Background: Region-specific patient-reported outcomes (PROs) are commonly used in rehabilitation medicine. Digital versions of PROs may be implemented into electronic medical records and are also commonly used in research, but the validity of this method of administration (MOA) must be established. Purpose: To determine the agreement between and compare the test–retest reliability of a paper version (FAAM-P) and digital version (FAAM-D) of the Foot and Ankle Ability Measure (FAAM). Study Design: Randomized, nonblinded, crossover observational study. Methods: A total of 90 adults were randomized to complete the FAAM-P or FAAM-D first, and then completed the second MOA (first day [D1]). The FAAM-D was a digital adaptation of both FAAM-P subscales on Qualtrics. Identical test procedures were completed 1 week later (D2). Data were removed if a participant scored 100% on both MOA, reported injury between D1 and D2, or did not complete both MOA. Agreement was assessed on 46 participants between the 2 MOA using intraclass correlation coefficients (ICC) at D1. There was good-to-excellent test–retest reliability for the FAAM activities of daily living. Results: The authors observed good agreement between the FAAM-P and FAAM-D for the activities of daily living (ICC = .88) and sport scales (ICC = .87). Test–retest reliability was good-to-excellent for the FAAM activities of daily living (FAAM-P: ICC = .87; FAAM-D: ICC = .89) and sport (FAAM-P: ICC = .71; FAAM-D: ICC = .91). Conclusions: The MOA does not appear to affect the responses on the FAAM; however, the authors observed slightly higher reliability on the FAAM-D. The FAAM-D is sufficient to be used for generating practice-based evidence in rehabilitation medicine.

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Cameron J. Powden, Rachel M. Koldenhoven, Janet E. Simon, John J. Fraser, Adam B. Rosen, Abbis Jaffri, Andrew B. Mitchell, and Christopher J. Burcal

Context: Intervention studies for chronic ankle instability (CAI) often focus on improving physical impairments of the ankle complex. However, using an impairments-focused approach may miss psychological factors that may mediate function and recovery. Patient-reported outcome (PRO) measures can be used to assess several dimensions of the health-related quality of life (HRQoL) and deliver enhanced patient-centered care. Therefore, the purpose of this investigation was to evaluate group-level improvements in HRQoL and treatment response rates following various interventions in patients with CAI. Design: Cross-sectional. Methods: Data from 7 previous studies were pooled by the chronic ankle instability outcomes network for participant-level analysis, resulting in 136 patients with CAI. Several interventions were assessed including balance training, gait biofeedback, joint mobilizations, stretching, and strengthening, with treatment volume ranging from 1 to 4 weeks. Outcome measures were PROs that assessed ankle-specific function (Foot and Ankle Ability Measure), injury-related fear (Tampa Scale of Kinesiophobia and Fear Avoidance Belief Questionnaire), and global well-being (Disablement in the Physically Active); the PROs assessed varied between studies. Preintervention to postintervention changes were evaluated using separate Wilcoxon signed-rank tests and effect sizes, and a responder analysis was conducted for each PRO. Results: Significant, moderate to large improvements were observed in PROs that assessed ankle-specific function, injury-related fear, and global well-being following intervention (P < .001). Responder rates ranged from 39.0% to 53.3%, 12.8% to 51.4%, and 37.8% for ankle specific function, injury-related fear, and global well-being, respectively. Conclusions: Various interventions can lead to positive improvements in HRQoL in patients with CAI. Treatment response rates at improving HRQoL are similar to response rates at improving impairments such as balance, further reinforcing the need for individualized treatment approaches when treating a patient with CAI.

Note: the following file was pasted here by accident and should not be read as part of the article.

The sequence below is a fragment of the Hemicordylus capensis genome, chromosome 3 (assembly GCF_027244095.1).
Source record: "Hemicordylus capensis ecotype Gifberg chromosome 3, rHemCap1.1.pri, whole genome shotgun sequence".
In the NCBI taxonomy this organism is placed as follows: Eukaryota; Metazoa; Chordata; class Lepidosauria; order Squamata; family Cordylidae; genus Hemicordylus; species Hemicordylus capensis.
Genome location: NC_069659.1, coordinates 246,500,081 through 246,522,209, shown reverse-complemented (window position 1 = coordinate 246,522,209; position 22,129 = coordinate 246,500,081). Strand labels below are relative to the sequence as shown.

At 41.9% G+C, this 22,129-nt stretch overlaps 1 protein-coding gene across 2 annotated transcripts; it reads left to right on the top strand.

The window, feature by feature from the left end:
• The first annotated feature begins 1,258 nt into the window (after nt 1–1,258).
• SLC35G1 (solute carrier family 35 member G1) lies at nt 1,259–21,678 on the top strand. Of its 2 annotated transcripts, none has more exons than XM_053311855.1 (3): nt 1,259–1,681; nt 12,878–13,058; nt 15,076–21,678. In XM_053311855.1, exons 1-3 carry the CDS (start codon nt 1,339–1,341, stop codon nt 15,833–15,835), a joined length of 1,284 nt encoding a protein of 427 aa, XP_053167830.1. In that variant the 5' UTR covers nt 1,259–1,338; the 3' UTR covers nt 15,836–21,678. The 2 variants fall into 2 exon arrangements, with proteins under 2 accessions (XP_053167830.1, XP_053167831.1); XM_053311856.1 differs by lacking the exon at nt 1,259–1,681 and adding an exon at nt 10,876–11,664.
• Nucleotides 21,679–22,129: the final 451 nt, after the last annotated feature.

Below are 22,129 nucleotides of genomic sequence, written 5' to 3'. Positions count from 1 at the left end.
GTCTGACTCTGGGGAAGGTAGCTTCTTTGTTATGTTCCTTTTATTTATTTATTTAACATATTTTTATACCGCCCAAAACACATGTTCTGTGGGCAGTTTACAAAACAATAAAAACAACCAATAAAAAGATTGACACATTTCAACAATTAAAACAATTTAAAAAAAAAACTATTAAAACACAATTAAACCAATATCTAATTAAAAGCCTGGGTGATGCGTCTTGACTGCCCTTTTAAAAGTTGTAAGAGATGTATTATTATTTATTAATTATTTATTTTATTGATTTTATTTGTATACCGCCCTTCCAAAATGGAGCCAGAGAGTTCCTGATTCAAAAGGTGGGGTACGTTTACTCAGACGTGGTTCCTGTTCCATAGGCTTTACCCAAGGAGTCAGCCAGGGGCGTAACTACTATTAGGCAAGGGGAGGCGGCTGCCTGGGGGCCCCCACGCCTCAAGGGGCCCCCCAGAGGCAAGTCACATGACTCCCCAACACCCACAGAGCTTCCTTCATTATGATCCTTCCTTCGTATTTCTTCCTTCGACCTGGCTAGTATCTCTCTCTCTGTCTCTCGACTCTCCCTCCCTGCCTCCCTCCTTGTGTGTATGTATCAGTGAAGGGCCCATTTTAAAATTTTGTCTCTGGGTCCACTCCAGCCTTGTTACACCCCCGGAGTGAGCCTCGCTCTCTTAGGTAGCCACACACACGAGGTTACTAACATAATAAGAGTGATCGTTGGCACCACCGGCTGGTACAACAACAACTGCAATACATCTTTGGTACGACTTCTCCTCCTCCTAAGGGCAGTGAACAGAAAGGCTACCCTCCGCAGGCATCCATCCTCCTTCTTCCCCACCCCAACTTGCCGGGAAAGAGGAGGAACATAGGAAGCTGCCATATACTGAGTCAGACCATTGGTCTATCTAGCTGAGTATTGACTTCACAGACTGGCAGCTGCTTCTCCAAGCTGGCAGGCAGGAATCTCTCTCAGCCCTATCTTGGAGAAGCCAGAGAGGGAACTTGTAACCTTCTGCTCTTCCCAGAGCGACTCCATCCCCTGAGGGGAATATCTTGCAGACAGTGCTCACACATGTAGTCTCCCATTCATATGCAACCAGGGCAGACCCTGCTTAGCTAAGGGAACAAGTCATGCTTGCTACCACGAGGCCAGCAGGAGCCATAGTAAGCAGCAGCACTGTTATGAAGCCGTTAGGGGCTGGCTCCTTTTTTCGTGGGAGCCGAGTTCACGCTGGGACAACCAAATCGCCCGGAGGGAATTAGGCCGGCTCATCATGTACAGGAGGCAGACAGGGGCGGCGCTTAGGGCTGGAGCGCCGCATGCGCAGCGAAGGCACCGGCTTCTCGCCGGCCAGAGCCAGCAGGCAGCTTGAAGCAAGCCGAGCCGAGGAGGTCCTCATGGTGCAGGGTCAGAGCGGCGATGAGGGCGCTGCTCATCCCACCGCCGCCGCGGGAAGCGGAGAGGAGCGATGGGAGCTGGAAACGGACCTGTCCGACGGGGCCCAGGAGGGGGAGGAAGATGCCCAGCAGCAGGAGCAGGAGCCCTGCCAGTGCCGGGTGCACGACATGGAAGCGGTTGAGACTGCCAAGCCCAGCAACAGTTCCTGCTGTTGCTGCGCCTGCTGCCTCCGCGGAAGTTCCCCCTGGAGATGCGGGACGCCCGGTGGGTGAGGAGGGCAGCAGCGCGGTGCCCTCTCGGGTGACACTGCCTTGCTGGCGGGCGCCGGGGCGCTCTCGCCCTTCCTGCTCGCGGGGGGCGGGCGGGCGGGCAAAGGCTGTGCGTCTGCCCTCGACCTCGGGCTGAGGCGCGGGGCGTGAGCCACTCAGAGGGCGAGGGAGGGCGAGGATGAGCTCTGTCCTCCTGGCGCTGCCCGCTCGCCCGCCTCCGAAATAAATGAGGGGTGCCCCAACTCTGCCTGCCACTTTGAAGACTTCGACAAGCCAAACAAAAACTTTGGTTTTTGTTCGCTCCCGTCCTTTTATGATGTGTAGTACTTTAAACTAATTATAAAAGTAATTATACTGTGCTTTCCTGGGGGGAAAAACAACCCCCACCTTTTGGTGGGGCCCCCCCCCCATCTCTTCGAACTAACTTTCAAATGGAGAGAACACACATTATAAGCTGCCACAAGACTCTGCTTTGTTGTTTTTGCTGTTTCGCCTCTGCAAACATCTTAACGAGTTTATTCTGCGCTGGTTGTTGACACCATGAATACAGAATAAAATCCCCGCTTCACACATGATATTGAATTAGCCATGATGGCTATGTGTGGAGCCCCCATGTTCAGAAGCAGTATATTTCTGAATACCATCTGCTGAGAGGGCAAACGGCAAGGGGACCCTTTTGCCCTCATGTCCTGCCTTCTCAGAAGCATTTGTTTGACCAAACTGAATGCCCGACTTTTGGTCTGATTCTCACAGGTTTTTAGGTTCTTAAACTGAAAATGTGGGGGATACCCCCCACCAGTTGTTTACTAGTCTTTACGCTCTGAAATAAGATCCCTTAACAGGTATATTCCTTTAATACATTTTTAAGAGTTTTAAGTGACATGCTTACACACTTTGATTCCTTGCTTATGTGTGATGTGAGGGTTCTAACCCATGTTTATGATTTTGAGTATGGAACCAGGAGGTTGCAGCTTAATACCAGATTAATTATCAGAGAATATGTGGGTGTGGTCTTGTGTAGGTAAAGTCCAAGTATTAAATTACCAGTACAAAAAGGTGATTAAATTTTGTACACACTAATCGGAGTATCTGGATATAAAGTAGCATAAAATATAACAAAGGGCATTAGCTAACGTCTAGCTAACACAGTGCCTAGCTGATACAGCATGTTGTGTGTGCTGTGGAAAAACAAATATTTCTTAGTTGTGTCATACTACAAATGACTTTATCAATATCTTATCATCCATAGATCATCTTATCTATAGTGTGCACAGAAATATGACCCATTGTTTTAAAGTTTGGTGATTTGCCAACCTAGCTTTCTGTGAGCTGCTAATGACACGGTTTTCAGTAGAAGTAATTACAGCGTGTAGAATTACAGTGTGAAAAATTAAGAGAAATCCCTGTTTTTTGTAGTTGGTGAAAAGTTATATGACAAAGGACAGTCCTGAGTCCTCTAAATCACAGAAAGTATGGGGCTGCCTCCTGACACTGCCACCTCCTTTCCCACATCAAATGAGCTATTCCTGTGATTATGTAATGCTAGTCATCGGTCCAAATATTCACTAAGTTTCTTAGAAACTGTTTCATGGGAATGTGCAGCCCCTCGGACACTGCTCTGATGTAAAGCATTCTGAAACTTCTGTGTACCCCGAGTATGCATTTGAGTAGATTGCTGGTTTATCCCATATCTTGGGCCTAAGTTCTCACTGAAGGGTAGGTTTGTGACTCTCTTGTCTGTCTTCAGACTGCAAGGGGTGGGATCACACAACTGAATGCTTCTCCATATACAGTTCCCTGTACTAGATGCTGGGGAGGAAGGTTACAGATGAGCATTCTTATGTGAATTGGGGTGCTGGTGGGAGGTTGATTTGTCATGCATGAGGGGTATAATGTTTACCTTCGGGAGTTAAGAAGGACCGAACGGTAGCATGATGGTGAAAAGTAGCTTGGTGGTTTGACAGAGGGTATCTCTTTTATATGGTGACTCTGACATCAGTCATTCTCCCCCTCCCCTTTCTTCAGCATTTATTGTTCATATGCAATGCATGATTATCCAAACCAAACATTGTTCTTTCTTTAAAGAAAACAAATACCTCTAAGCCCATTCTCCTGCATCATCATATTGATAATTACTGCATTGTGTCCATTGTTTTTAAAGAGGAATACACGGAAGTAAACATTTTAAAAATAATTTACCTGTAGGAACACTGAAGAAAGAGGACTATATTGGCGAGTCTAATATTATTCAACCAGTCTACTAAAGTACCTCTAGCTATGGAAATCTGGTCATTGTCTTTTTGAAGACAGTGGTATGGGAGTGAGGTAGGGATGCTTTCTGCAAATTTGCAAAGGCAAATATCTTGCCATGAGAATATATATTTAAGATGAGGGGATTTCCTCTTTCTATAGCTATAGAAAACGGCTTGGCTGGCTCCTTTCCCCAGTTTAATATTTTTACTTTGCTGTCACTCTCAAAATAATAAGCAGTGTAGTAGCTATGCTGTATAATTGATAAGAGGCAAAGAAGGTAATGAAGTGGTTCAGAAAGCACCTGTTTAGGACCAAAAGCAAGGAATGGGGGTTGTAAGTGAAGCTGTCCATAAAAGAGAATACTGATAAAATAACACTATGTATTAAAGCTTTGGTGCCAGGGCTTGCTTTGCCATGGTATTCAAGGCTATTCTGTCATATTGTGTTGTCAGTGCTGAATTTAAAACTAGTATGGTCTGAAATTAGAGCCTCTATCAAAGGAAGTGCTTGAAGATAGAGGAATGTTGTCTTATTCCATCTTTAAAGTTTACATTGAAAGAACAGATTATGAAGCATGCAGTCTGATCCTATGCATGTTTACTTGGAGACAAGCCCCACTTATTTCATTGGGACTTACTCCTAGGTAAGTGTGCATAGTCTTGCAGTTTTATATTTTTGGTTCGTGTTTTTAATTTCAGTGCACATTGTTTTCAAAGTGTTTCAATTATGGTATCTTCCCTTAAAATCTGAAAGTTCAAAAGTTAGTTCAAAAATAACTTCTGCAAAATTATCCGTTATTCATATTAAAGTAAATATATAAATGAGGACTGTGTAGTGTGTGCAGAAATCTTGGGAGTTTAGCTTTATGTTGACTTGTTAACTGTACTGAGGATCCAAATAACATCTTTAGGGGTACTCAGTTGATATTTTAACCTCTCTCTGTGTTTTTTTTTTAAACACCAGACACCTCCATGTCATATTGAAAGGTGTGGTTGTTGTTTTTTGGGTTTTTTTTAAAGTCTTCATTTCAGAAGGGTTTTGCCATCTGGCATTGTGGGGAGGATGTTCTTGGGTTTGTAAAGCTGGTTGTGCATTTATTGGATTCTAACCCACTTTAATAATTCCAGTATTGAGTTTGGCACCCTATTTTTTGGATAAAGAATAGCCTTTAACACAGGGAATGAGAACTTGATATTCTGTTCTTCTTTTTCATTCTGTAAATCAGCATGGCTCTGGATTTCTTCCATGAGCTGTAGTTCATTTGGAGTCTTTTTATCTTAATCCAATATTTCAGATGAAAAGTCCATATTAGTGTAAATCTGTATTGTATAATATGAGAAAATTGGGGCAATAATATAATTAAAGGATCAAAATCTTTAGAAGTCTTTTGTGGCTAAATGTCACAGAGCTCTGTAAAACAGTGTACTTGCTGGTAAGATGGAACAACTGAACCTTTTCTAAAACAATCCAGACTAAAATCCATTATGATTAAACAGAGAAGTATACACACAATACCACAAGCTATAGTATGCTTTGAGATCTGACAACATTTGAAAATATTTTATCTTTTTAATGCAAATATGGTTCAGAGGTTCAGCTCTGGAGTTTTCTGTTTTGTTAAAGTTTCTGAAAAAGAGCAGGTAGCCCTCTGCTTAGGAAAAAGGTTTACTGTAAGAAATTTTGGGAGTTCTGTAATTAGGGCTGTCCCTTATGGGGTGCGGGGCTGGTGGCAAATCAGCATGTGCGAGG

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Hiromichi Usuki, Nealy Grandgenett, Sofia Jawed-Wessel, Adam B. Rosen, and Melanie L. McGrath

While Brazilian jiu-jitsu (BJJ) has a rate of injury similar to other combat sports, there is little information on the types of injuries sustained by BJJ athletes. The purpose of this study was to assess demographic information, participation rates, injuries, and medical care in BJJ athletes over a 12-month period. Seventy-eight athletes (75.0%) reported 136 injuries in the past year; however, medical attention was only sought for 59 (43.4%) of those injuries. No significant association was found between each demographic variable and injury prevalence. Despite the fact that a majority of BJJ athletes reported suffering an injury within the past year, slightly less than half of these injured athletes sought medical care. There was no difference in injury prevalence between belt ranks.

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Adam B. Rosen, Abbis Jaffri, Andrew Mitchell, Rachel M. Koldenhoven, Cameron J. Powden, John J. Fraser, Janet E. Simon, Matthew Hoch, and Christopher J. Burcal

Context: Ankle sprains result in pain and disability. While factors such as body mass and prior injury contribute to subsequent injury, the association of the number of ankle sprains on body anthropometrics and self-reported function are unclear in this population. Therefore, the purpose of this investigation was to assess differences in anthropometric measurements and self-reported function between the number of ankle sprains utilizing a large, pooled data set. Design: Cross-sectional. Methods: Data were pooled from 14 studies (total N = 412) collected by the Chronic Ankle Instability Outcomes Network. Participants were categorized by the number of self-reported sprains. Anthropometric data and self-reported function were compared between those who reported a single versus >1 ankle sprain as well as among groups of those who had 1, 2, 3, 4, and ≥5 ankle sprains, respectively. Results: Those who had >1 ankle sprain had higher mass (P = .001, d = 0.33) and body mass index (P = .002, d = 0.32) and lower Foot and Ankle Ability Measure-Activities of Daily Living (P < .001, r = .22), Foot and Ankle Ability Measure-Sport (P < .001, r = .33), and Cumberland Ankle Instability Tool (P < .001, r = .34) scores compared to the single ankle sprain group. Those who had a single ankle sprain weighed less than those who reported ≥5 sprains (P = .008, d = 0.42) and had a lower body mass index than those who reported 2 sprains (P = .031, d = 0.45). Conclusions: Some individuals with a history of multiple ankle sprains had higher body mass and self-reported disability compared to those with a single sprain, factors that are likely interrelated. Due to the potential for long-term health concerns associated with ankle sprains, clinicians should incorporate patient education and interventions that promote physical activity, healthy dietary intake, and optimize function as part of comprehensive patient-centered care.